3) Is the magnetic field applied from the magnets built into the rotor?

    I still don't know how the hall effect sensor picks up this potential difference or what components are inside the RPS's electronics to pick up the hall effect and communicate this information through the wiring to the controller board.

    A schematics or drawing of the RPS circuitry would throw more light on this?

  7. #17
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    Default Re: Identifying cause of washing machine problem

    You need to understand transducers that transforms types of energy (magnetic field, pressure, etc) into another type of energy (electrical signals)

    The symbol for RPS/Hall Sensor would be a variation of the transducer, box looking toast on its side with possibly the magnetic coil through it and 2 arrows pointing towards it. That's just a guess, I have no idea and it's Friday night, too lazy to see if any of them have symbols.

    If at one end of a hallway is a light (magnet) with a dimmer and you (rps/hall sensor/transducer) at the other end. If its very dim it'll be harder to see, turn it up brighter and the lit area gets closer to you (increase in magnetic field). Now you shout 'turn it off' (electrical signal) and whether what you told responds to it or not is left up to the controller. But that strength in light/magnetic field, etc is picked up and converted into a signal, even the strength may alter what kind of signal it sends.

  8. #18
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    Default Re: Identifying cause of washing machine problem

    Quote Originally Posted by Kame View Post
    You need to understand transducers that transforms types of energy (magnetic field, pressure, etc) into another type of energy (electrical signals)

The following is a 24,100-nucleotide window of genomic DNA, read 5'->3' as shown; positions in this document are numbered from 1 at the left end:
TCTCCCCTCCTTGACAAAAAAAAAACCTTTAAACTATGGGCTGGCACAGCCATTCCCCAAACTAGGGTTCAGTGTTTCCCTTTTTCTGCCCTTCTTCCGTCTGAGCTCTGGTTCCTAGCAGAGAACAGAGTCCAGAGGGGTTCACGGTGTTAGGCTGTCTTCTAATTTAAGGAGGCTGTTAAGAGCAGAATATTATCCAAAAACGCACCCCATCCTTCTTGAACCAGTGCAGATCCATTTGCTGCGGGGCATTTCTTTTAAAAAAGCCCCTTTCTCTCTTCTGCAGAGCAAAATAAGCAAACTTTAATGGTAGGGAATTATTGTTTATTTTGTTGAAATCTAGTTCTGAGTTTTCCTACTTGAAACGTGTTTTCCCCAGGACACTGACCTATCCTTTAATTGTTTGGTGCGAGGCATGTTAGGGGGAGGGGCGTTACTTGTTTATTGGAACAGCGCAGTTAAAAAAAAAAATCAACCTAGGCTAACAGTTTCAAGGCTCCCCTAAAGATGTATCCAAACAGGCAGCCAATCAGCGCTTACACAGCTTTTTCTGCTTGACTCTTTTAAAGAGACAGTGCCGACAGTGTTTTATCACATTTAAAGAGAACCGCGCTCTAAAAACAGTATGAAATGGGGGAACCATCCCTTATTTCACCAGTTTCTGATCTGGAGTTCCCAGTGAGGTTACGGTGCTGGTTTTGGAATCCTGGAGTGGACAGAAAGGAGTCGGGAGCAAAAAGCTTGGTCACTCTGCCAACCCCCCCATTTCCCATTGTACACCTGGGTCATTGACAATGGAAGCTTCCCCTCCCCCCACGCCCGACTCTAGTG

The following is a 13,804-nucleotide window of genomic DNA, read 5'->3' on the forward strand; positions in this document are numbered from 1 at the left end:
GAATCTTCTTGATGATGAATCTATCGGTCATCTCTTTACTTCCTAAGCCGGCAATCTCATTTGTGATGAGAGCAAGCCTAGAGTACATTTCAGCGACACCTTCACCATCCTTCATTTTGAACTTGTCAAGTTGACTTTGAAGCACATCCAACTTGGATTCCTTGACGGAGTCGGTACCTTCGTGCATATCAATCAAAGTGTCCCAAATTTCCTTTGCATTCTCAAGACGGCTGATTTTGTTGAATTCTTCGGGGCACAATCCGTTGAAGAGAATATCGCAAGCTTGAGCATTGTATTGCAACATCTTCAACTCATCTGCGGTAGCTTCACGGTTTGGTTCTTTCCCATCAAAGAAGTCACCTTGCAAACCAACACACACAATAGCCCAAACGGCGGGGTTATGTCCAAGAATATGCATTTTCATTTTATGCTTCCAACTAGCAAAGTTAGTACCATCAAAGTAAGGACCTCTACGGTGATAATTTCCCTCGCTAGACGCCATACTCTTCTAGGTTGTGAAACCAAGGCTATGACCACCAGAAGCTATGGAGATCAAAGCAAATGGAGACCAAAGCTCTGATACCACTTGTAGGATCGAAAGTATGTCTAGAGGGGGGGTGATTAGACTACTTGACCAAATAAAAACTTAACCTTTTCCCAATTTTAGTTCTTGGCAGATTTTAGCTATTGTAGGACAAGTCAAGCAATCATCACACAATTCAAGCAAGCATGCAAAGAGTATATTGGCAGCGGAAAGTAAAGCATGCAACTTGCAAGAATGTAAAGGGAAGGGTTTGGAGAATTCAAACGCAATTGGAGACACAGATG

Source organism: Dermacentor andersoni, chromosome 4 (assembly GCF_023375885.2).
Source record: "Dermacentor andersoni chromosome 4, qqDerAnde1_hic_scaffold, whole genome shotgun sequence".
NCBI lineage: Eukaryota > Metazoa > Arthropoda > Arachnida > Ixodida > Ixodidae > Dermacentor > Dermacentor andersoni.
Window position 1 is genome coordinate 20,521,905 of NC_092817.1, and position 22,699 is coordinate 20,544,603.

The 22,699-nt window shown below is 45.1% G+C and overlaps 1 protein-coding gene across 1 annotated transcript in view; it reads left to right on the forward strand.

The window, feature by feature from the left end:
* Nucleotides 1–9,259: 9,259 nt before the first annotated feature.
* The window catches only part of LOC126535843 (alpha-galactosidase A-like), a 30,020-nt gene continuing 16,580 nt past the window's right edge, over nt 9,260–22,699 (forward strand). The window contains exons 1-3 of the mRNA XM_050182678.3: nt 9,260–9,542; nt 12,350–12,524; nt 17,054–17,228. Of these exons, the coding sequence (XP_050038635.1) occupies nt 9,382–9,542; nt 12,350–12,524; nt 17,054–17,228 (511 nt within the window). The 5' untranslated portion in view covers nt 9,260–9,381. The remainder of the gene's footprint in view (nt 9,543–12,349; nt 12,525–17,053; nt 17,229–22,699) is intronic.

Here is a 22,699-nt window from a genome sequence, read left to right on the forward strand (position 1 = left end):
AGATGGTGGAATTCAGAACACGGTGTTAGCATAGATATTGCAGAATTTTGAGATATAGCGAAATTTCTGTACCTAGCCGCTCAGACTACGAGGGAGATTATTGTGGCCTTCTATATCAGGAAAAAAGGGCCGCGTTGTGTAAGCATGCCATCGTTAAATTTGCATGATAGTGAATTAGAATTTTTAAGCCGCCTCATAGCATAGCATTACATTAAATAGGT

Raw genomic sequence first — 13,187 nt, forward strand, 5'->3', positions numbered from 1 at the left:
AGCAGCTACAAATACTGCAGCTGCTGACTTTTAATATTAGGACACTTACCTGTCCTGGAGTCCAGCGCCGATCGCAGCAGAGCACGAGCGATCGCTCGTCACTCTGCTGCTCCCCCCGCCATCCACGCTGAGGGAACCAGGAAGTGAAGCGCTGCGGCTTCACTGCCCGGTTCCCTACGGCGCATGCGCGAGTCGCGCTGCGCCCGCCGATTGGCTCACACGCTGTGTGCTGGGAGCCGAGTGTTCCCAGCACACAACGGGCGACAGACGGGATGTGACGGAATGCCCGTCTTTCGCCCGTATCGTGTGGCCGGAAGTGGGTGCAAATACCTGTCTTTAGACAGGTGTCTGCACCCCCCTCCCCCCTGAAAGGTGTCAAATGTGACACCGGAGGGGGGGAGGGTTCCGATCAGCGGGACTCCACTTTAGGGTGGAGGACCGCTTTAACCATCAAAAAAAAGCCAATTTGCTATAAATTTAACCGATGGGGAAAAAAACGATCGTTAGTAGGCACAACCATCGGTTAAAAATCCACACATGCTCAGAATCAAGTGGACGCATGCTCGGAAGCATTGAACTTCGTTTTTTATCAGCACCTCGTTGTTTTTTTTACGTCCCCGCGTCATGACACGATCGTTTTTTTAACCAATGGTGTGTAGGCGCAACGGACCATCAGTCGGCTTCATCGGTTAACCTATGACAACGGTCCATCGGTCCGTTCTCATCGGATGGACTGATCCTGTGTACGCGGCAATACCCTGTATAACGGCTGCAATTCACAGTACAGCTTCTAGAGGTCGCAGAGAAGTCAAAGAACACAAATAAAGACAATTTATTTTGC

The symbol for RPS/Hall Sensor would be a variation of the transducer, box looking toast on its side with possibly the magnetic coil through it and 2 arrows pointing towards it. That's just a guess, I have no idea and it's Friday night, too lazy to see if any of them have symbols.

    If at one end of a hallway is a light (magnet) with a dimmer and you (rps/hall sensor/transducer) at the other end. If its very dim it'll be harder to see, turn it up brighter and the lit area gets closer to you (increase in magnetic field). Now you shout 'turn it off' (electrical signal) and whether what you told responds to it or not is left up to the controller. But that strength in light/magnetic field, etc is picked up and converted into a signal, even the strength may alter what kind of signal it sends.
    I searched for good explanations of how the relevant hall effect sensor/transducer/RPS's electronics works and found this online tutorial page: https://www.electronics-tutorials.ws...ll-effect.html . It looks pretty complicated, roughly guessing that this is university second year level electronics engineering or electronics.

    This answers one of my three questions: The electrical current is located *inside* the hall effect sensor. Like a current is located inside a lightbulb, not outside it. To generate a specific output. In this case the output Hall voltage which you can find the formula in the light yellow box in between the two excellent diagrams of the hall effect sensor's workings.

  9. #19
    Awaiting Enlightenment R2x1's Avatar
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    Default Re: Identifying cause of washing machine problem

    Surely it's obvious.
    You're using a hall effect sensor in a laundry. It's a fish out of water.
    Entropy is not what
    it used to be.



  10. #20
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    Default Re: Identifying cause of washing machine problem

    Barry, since you like researching, learn how coil magnets work so you can understand the rotor, now the rotor spins using magnets which is a common technique for electrical motors. Since opposite polarities push away from each other and helps spinning.

    Anyways, a hall effect sensor is not like a light. A light has no power until you switch it on, all sensors have constant power to keep them operational, a light doesn't. sensors normally have at least 3 wires, 2 for power /- and 3rd to act as a signal. A light only has 2 wires, /- where to make it live you need to use the switch.

    A motion sensor light, has the sensor always powered and once it detects motion, it turns on a switch that powers the light. Well it acts like a switch, just like a hall effect sensor that detects magnetic fields.

    You can research any type of sensor, they all work similar, just the trigger is different.